If you watch #BatesMotel on A&E, you're no doubt aware of how impressive the acting and storytelling has been. Bates just started its fifth and final season, so we are all getting ready to say goodbye to White Pine Bay.
In the beginning, Bates Motel was an uncomfortable subject for many fans. After the rather terrible 1998 remake of Psycho, a horror fans (and TV viewers in general) were skeptical about the concept of a modern-day version of the Norman Bates story. I shared that doubt, but the overall reception has been quite positive since the show's debut back in 2013. Bates Motel currently holds a 91 percent rating on Rotten Tomatoes. And Freddie Highmore deserves much of the credit for the show's improbable success.
How Freddie Highmore Exceeded Expectations
In addition to people being nervous about the show's premise in general, the casting was confusing at first. Sure, everyone seemed open to the idea of Vera Farmiga playing Norman Bates' mother, but the casting of Charlie and the Chocolate Factory star Freddie Highmore was a more difficult sell. Especially after the lackluster performance of Vince Vaughn as Norman Bates, the chances that anyone would ever match Anthony Perkins' classic performance seemed slim.
To the surprise of many, the pairing of Freddie Highmore and Vera Farmiga has been pretty much perfect since the first season. The two have great chemistry. Their on-screen relationship has been a treat to watch as the show has grown. Highmore has proven to be a powerhouse on his own, especially now that Farmiga's character has taken a backseat to the psyche of his main character, Norman Bates.
Throughout the existing four seasons, Norman transformed from a seemingly sweet, soft-spoken teenager to the nerve-wracking image of a dangerously split psyche. As a viewer, we can scream at the television screen all we want and tell these characters to stay away from Norman, but the actual character still has no idea what the real problem is.
That's the real challenge of this role. It's difficult enough to play a mentally ill character. It's even more of a challenge to play a character with a split personality who doesn't even know he's mentally ill.
Highmore's portrayal of Norman Bates is utterly convincing. He has more than exceeded any expectations that were set for the portrayal of Norman Bates, and brought a lot of things to the show that I don't think any of us expected to see.
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Should 'Bates Motel' Earn Freddie Highmore An Emmy?
The horror show has yet to receive significant awards recognition. Bates Motel has just three #Emmy nominations, three People's Choice Awards and four Critics Choice Awards. The lack of recognition is somewhat frustrating.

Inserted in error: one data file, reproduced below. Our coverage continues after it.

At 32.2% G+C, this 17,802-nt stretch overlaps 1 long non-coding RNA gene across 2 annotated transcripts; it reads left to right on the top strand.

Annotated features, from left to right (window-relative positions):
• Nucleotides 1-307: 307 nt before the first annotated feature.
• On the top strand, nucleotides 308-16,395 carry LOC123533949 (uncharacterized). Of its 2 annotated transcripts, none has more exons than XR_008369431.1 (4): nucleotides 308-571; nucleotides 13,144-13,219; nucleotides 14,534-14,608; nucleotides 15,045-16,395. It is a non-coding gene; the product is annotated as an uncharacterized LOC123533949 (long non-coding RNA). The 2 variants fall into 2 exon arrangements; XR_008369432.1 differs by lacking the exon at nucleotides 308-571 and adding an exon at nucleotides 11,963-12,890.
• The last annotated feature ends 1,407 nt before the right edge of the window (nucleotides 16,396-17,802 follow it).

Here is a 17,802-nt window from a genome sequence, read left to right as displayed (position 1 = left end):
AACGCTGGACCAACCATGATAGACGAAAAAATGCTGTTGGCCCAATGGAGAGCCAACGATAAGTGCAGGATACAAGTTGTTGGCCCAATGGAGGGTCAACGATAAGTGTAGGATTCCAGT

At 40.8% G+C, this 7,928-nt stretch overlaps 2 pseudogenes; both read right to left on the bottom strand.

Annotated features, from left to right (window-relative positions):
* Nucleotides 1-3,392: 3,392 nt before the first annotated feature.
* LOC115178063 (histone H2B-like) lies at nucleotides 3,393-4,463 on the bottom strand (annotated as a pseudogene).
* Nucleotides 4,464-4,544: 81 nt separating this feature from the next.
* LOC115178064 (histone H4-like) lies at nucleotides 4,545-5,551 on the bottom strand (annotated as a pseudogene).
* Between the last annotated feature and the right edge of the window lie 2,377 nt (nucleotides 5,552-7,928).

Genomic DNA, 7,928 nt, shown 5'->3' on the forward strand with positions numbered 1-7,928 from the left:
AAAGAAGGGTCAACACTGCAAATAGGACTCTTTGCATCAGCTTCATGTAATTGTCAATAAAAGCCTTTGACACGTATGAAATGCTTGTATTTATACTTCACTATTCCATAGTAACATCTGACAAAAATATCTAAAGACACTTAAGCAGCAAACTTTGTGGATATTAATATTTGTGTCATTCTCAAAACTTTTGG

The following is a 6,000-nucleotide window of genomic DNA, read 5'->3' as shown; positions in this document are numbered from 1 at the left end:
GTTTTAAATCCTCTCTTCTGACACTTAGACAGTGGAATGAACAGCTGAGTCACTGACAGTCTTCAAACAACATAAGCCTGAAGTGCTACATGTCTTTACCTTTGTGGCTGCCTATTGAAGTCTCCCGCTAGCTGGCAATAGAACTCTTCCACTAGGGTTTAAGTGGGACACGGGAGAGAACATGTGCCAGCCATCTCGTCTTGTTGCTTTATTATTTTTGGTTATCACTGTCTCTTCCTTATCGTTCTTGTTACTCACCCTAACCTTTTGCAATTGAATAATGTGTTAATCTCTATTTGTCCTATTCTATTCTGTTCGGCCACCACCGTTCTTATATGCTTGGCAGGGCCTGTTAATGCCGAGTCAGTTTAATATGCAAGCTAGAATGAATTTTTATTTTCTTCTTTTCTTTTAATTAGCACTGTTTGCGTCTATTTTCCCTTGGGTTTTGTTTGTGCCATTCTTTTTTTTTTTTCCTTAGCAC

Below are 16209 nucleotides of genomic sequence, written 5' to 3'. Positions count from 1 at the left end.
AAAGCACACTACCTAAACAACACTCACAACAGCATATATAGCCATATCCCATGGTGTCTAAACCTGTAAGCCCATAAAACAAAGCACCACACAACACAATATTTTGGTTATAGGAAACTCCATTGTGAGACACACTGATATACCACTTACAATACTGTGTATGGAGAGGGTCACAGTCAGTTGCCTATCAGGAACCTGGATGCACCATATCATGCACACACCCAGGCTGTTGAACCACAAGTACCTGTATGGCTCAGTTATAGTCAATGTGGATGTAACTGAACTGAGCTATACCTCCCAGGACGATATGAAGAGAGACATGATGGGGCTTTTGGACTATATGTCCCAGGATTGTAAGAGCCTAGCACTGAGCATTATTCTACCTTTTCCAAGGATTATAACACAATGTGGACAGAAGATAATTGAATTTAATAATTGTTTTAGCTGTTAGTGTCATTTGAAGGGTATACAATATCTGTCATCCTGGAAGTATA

The way Highmore has portrayed this character, pushing himself to playing two characters at the same time is unforgettable. Not only is Norman himself, but he is now the incarnation of his mother — just like in the 1960 film Psycho. We're only a few episodes into Season 5, but it's clear Highmore has not taken the character's evolution lightly.
I was blown away by this week's episode, "Bad Blood," as it showed just how much work Highmore has put into creating his own version of Norman's mother, Norma. Actually seeing him in the dress and blonde wig was jarring (and exciting) enough, but it all came down to the way Highmore portrays each of his characters. He literally walks and talks just like his costar, Vera Farmiga. He channeled her mannerisms and her tone, basically becoming the character that she's portrayed for the past four seasons.
Seeing how Sarah Paulson finally got an Emmy this past year for her portrayal of Marcia Clark in The People v. O.J. Simpson, I don't see why the Television Academy wouldn't recognize Highmore for an equally impressive performance.
We are seeing Norma and Norman Bates being portrayed in the same show by the same actor. Paulson's Emmy was a long deserved achievement, and I feel that it should serve as an example of how a lot of hard work can pay off — even if it takes awhile.
What Freddie Highmore has brought to the table has upped the ante. With this final season of Bates Motel, we are basically watching Highmore act against himself in every episode. Along with the fantastic editing to splice what he is doing as Norma with what Farmiga is doing, sometimes it is hard to keep a grasp on exactly which version of Highmore we are watching. He's absolutely killing it, and has been doing just as good of a job since the show debuted in 2013.
I hope that the hard work finally is recognized, because not only does the show in general deserve it, but I would hate to see Freddie Highmore walk away from this show with no Emmy to show for it.